Sunday, January 1, 2012
Seahawks' ability to load up against the run
By Mike Sando
The San Francisco 49ers appear highly likely to grab the No. 2 seed in the NFC playoffs. They're leading the St. Louis Rams, 20-10, and driving late in the third quarter.
Looking ahead to the late NFC West game between Seattle and Arizona, I wanted to take a closer look at something Gus Bradley, the Seahawks' defensive coordinator, told reporters late in the week.
Bradley was lauding the Seahawks' corners, Richard Sherman and Brandon Browner, when he said their abilities in man coverage give the coaching staff greater flexibility.
"With the amount of eight-man fronts we're playing, it's a credit to the corners because you shouldn’t be able to get away with probably as much as we're doing," Bradley said.
I've put together a couple charts to illustrate when the Seahawks use eight-man fronts and when it matters. Counting defenders in the box area can give us a general feel for how a team plays defense. However, playing with eight-plus defenders in the box reveals less if the opposing offense has additional blockers available. For example, teams will naturally use eight-plus defenders more frequently against San Francisco because the 49ers use fullbacks and tight ends in greater quantities than other teams do.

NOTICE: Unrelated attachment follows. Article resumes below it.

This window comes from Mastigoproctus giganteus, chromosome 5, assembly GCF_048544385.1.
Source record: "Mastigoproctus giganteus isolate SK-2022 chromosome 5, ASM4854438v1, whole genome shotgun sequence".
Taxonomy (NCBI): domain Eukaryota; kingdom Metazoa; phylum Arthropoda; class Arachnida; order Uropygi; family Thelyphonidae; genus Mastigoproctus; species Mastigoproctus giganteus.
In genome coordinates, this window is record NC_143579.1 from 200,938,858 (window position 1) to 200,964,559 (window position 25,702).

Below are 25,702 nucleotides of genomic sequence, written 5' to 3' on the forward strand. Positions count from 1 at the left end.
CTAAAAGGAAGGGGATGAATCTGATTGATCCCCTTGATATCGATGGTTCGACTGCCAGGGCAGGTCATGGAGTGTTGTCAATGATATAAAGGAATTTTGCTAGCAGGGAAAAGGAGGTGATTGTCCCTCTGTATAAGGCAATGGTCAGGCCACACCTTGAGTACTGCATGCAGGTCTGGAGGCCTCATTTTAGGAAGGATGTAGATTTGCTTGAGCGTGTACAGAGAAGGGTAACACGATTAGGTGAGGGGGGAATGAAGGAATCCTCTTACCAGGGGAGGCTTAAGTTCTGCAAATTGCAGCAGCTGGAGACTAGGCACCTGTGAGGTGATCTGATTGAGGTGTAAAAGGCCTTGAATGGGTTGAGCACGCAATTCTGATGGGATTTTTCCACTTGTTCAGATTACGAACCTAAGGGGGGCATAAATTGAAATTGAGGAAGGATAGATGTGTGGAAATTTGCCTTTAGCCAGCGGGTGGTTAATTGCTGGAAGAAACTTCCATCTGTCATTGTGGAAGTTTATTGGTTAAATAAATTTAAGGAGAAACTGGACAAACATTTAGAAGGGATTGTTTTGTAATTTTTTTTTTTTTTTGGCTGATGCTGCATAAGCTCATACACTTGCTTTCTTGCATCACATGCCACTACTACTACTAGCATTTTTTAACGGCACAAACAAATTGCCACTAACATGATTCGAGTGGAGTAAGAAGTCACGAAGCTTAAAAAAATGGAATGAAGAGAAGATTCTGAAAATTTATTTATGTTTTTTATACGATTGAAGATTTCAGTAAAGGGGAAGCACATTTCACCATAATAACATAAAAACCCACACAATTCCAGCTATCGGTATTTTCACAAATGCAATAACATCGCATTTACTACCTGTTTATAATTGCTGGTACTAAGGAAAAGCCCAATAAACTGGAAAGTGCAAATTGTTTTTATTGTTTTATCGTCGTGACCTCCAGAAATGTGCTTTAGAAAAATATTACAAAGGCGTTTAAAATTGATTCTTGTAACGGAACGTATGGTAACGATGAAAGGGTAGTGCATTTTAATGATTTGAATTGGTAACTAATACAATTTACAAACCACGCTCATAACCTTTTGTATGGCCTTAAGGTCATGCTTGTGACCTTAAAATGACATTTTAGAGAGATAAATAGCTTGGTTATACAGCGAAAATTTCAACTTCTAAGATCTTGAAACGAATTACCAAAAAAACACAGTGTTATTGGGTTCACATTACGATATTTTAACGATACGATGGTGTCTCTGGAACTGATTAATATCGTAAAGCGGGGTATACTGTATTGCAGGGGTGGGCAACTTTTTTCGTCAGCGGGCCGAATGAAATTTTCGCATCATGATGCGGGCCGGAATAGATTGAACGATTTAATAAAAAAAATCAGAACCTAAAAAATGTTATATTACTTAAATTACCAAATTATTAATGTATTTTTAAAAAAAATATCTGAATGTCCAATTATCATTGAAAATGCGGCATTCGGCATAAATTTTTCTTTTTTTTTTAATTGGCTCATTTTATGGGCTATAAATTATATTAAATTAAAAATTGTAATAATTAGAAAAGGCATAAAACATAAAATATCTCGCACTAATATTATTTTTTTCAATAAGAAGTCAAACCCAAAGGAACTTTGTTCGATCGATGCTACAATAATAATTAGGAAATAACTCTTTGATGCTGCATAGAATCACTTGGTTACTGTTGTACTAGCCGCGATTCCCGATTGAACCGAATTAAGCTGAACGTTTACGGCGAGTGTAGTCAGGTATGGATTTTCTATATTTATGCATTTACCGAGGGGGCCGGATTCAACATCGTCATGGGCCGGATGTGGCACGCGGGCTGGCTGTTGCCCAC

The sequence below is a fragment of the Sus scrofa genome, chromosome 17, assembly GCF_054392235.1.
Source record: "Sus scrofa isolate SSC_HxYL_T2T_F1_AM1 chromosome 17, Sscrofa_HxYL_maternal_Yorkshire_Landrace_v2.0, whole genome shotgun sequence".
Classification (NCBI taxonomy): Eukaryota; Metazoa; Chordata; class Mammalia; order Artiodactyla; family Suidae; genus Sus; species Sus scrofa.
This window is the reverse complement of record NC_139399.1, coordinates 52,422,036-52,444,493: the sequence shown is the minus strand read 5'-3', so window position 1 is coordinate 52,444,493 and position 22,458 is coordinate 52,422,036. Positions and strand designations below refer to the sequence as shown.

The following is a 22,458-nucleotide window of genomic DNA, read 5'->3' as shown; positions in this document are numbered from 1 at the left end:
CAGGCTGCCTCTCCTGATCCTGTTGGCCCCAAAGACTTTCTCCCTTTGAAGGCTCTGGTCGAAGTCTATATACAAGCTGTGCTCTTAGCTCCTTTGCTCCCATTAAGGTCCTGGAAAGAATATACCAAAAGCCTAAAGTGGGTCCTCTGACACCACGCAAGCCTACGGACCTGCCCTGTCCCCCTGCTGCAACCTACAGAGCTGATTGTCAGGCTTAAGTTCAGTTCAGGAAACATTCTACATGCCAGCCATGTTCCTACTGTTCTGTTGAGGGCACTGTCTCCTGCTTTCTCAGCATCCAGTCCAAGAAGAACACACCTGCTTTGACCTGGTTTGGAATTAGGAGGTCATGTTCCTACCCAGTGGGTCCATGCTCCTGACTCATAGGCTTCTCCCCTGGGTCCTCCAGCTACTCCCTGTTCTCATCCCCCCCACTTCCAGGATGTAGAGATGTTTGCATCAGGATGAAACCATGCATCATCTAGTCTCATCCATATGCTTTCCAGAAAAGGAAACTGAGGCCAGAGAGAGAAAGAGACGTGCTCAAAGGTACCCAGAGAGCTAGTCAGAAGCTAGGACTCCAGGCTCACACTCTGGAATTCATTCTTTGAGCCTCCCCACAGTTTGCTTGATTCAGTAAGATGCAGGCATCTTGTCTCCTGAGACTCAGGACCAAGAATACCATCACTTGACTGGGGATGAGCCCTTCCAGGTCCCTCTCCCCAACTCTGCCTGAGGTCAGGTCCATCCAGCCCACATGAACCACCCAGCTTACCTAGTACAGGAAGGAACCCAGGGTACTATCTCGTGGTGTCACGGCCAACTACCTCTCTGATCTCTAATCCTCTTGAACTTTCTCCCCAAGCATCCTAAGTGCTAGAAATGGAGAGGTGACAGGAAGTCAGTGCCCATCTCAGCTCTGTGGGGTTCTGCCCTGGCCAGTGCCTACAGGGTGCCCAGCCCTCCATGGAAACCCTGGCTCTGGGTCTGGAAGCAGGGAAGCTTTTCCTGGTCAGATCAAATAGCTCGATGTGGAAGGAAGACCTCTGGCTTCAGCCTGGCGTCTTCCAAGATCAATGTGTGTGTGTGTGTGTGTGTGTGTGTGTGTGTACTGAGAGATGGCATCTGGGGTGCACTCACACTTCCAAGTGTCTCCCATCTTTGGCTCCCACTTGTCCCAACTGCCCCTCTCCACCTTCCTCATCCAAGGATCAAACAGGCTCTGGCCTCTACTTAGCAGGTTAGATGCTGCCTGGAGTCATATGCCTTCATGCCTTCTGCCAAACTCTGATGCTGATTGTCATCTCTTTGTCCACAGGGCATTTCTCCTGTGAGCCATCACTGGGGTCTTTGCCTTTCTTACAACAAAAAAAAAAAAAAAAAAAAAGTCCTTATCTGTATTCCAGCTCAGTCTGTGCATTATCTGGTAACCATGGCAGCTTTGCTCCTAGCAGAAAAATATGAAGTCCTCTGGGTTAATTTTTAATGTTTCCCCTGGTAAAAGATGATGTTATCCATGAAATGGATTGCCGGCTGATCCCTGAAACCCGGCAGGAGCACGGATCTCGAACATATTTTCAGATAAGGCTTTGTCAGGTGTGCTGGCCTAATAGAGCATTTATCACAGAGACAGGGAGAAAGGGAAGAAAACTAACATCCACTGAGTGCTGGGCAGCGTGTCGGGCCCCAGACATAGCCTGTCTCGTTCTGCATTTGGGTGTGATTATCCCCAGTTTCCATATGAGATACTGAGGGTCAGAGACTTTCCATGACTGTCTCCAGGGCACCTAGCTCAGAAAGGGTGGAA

In general, though, the Seahawks have used eight-man fronts more frequently in recent games. They have also used more "loaded" fronts -- those with more defenders in the box than the offense has blockers available -- over the same stretch.
The first chart shows an opponent-by-opponent look at how frequently the Seahawks have used loaded fronts this season. Sometimes, they have loaded up against teams with strong running games (Atlanta). Other times, they have loaded up against teams with limited passing games (Chicago), figuring they could get away with fewer players in coverage.
In reading their stats against Arizona, remember that the Cardinals were without Beanie Wells when the teams played in Week 3. Wells has carried against loaded fronts only 18 times in 260 rushes, however. They have used eight-man front against him 41 times.
The numbers come from Hank Gargiulo of ESPN Stats & Information.
The second chart shows an opponent-by-opponent look at how frequently the Seahawks have used eight or more defenders in the box, regardless of how many blockers were available to their opponents. This is where the 49ers' run-oriented offense and preference for heavier personnel groupings come into clearer focus. I was a little surprised to see the numbers so low against Baltimore.